Is Australia’s fire the world’s future, asks NPR Philadelphia? Listen here.
From MIT Technology Review, 17 January 2020: The first bushfire alert that Eleanor Limprecht got was a text message she received on the morning of New Year’s Eve. She was staying with her family for Christmas, holed up in Narrawallee on the south coast of New South Wales—a popular holiday destination. When the warning came … Continue reading Australia had plans to prevent fire blackouts. They just weren’t ready in time.
From USA Today, 14 January 2010: We have evacuated from our house in the Blue Mountains, west of Sydney, twice already in Australia’s bushfire season, and it’s not even halfway through summer. After the second time, just a few weeks ago in December, we returned to a scorched block of land. The fire came so … Continue reading I wasn’t prepared for bushfires this menacing. Even now, Australia doesn’t have a plan.
From The Scientist, 10 January 2020: Unprecedented Australian wildfires have extracted a heavy toll from the continent’s unique wildlife, with an estimated 1 billion animals killed, 10.7 million hectares (approximately 41,300 square miles) burned on the east coast, and more than 150 fires still burning in two states alone, according to news reports and the … Continue reading Scientists take stock of Australian wildlife devastated by fires
From The Atlantic, 8 January 2020: Facing a future of fire, drought, and rising oceans, Australians will have to weigh the choice between getting out early or staying to fight. Read more.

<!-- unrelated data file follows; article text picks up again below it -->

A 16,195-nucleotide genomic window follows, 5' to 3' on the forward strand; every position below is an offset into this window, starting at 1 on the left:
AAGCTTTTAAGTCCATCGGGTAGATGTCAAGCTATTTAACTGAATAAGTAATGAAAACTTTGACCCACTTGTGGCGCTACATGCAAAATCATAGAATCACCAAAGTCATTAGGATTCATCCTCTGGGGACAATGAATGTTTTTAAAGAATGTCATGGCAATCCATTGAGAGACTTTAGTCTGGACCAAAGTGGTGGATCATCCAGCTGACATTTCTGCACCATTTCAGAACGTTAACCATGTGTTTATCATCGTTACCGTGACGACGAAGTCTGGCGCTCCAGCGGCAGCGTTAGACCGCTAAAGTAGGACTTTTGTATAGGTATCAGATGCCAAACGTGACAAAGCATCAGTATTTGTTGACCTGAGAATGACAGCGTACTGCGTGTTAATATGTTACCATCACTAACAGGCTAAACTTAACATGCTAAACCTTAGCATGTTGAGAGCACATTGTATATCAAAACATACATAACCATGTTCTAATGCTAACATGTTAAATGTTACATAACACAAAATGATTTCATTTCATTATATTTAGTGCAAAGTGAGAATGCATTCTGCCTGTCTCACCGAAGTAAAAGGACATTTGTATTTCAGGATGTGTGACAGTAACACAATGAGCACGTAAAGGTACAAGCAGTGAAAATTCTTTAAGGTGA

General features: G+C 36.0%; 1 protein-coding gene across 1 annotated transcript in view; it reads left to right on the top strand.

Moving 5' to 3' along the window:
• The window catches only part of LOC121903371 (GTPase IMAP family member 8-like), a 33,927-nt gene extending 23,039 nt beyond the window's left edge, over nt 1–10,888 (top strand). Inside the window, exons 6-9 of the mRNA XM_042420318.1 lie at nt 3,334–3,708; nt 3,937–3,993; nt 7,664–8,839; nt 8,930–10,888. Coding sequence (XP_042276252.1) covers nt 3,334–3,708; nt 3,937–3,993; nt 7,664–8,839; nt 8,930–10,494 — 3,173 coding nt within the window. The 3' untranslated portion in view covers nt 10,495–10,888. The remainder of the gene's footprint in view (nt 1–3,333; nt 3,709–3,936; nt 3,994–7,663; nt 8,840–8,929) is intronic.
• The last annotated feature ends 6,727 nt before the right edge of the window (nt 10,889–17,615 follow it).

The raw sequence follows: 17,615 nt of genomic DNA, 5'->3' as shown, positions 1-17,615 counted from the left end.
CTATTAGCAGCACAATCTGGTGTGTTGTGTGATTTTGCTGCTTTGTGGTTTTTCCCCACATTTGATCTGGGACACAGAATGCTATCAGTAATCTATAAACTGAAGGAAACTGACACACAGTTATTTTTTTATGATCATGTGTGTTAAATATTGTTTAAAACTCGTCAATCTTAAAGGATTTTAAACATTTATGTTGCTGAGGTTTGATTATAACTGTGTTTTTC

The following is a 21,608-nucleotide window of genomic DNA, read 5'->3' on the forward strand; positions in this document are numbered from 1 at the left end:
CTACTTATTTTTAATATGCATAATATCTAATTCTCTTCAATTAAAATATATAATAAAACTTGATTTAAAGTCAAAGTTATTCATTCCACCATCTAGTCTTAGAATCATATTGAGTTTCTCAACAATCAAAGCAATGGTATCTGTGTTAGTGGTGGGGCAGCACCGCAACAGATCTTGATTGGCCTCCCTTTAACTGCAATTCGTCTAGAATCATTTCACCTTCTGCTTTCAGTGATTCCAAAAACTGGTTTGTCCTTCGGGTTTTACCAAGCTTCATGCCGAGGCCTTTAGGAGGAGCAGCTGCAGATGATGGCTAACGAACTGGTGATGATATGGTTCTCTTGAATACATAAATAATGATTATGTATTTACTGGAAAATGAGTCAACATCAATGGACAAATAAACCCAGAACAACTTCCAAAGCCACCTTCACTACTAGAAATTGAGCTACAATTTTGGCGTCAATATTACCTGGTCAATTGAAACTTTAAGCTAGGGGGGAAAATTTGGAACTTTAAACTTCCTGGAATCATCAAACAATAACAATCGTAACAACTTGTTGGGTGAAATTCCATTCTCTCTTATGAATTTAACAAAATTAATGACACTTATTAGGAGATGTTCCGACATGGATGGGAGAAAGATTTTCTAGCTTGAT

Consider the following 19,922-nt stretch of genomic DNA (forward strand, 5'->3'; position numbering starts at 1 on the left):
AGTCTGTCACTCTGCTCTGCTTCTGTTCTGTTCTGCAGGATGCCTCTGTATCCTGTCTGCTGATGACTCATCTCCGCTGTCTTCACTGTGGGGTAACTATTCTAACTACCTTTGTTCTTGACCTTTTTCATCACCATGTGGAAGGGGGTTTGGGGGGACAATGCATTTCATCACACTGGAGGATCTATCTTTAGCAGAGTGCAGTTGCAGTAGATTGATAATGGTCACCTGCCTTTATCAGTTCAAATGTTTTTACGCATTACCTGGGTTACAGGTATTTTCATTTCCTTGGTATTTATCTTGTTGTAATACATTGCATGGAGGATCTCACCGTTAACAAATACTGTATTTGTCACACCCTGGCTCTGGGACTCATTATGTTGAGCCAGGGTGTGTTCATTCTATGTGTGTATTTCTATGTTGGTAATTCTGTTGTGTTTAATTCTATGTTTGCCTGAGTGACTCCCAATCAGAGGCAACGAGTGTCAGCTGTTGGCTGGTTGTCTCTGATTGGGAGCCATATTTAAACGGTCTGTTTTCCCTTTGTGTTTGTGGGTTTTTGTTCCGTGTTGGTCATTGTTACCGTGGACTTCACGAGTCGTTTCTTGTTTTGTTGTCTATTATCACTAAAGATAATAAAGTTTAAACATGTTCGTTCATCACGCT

From the BMJ, 10 December 2019: Large bushfires have shrouded Australia’s east coast in dense smoke, prompting health authorities to issue warnings as Sydney’s air quality index exceeded hazardous levels by a factor of 10. The number of people across New South Wales presenting to hospital emergency departments with respiratory problems increased by around 25% … Continue reading Bushfires: Australia issues health warnings as Sydney air quality plummets
With Dr Karl off accepting his well-deserved UNESCO Kalinga Prize for the popularisation of science, I got to step into his shoes and take science questions from Triple J listeners this week, along with the delightful Linda Marigliano. Listen here.
From Nature, 16 October 2019: The commercial story of RNA interference (RNAi) harbours more plot twists and unexpected demises than television fantasy drama Game of Thrones. As in all good dramas, there was someone — or something — that, just as things were looking promising, showed up to foil everyone’s plans, in this case hindering … Continue reading The challenge of delivering RNA-interference therapeutics to their target cells
From Nature News, 11 November 2019: Meet Vietnam’s silver-backed chevrotain. Once thought lost to science, the animal has been found again, an international research team reports. Photographs the group gathered of the species in forests near the city of Nha Trang in Vietnam are the first scientific evidence of the small hoofed mammal in nearly … Continue reading Elusive deer-like animal ‘rediscovered’ in Vietnam
From Nature News, 23 October 2019: Female scientists in Australia were less likely to win a major type of medical-research grants this year than their male counterparts, despite an overhaul of the country’s science funding that was supposed to address gender inequity. The funding imbalance occurred in the National Health and Medical Research Council (NHMRC) … Continue reading Female researchers in Australia less likely to win major medical grants than males